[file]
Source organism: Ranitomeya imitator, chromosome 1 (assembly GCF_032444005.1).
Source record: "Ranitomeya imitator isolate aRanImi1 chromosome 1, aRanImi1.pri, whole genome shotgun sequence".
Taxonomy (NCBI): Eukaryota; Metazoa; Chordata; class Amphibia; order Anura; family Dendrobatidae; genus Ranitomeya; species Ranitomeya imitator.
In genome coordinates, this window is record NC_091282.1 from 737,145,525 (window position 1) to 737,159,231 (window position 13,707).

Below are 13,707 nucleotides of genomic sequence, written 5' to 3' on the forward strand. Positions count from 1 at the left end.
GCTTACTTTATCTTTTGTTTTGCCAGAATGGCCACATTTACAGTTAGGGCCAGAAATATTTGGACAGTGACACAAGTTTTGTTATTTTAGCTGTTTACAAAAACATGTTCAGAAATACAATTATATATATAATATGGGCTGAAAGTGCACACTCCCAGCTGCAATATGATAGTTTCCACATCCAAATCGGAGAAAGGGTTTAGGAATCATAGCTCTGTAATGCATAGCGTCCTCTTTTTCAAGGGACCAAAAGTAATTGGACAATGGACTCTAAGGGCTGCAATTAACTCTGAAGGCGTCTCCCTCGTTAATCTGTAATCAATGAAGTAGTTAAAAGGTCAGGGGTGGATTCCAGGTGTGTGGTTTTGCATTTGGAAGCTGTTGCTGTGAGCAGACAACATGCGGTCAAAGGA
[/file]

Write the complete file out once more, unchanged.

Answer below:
Source organism: Ranitomeya imitator, chromosome 1 (assembly GCF_032444005.1).
Source record: "Ranitomeya imitator isolate aRanImi1 chromosome 1, aRanImi1.pri, whole genome shotgun sequence".
Taxonomy (NCBI): Eukaryota; Metazoa; Chordata; class Amphibia; order Anura; family Dendrobatidae; genus Ranitomeya; species Ranitomeya imitator.
In genome coordinates, this window is record NC_091282.1 from 737,145,525 (window position 1) to 737,159,231 (window position 13,707).

Below are 13,707 nucleotides of genomic sequence, written 5' to 3' on the forward strand. Positions count from 1 at the left end.
GCTTACTTTATCTTTTGTTTTGCCAGAATGGCCACATTTACAGTTAGGGCCAGAAATATTTGGACAGTGACACAAGTTTTGTTATTTTAGCTGTTTACAAAAACATGTTCAGAAATACAATTATATATATAATATGGGCTGAAAGTGCACACTCCCAGCTGCAATATGATAGTTTCCACATCCAAATCGGAGAAAGGGTTTAGGAATCATAGCTCTGTAATGCATAGCGTCCTCTTTTTCAAGGGACCAAAAGTAATTGGACAATGGACTCTAAGGGCTGCAATTAACTCTGAAGGCGTCTCCCTCGTTAATCTGTAATCAATGAAGTAGTTAAAAGGTCAGGGGTGGATTCCAGGTGTGTGGTTTTGCATTTGGAAGCTGTTGCTGTGAGCAGACAACATGCGGTCAAAGGA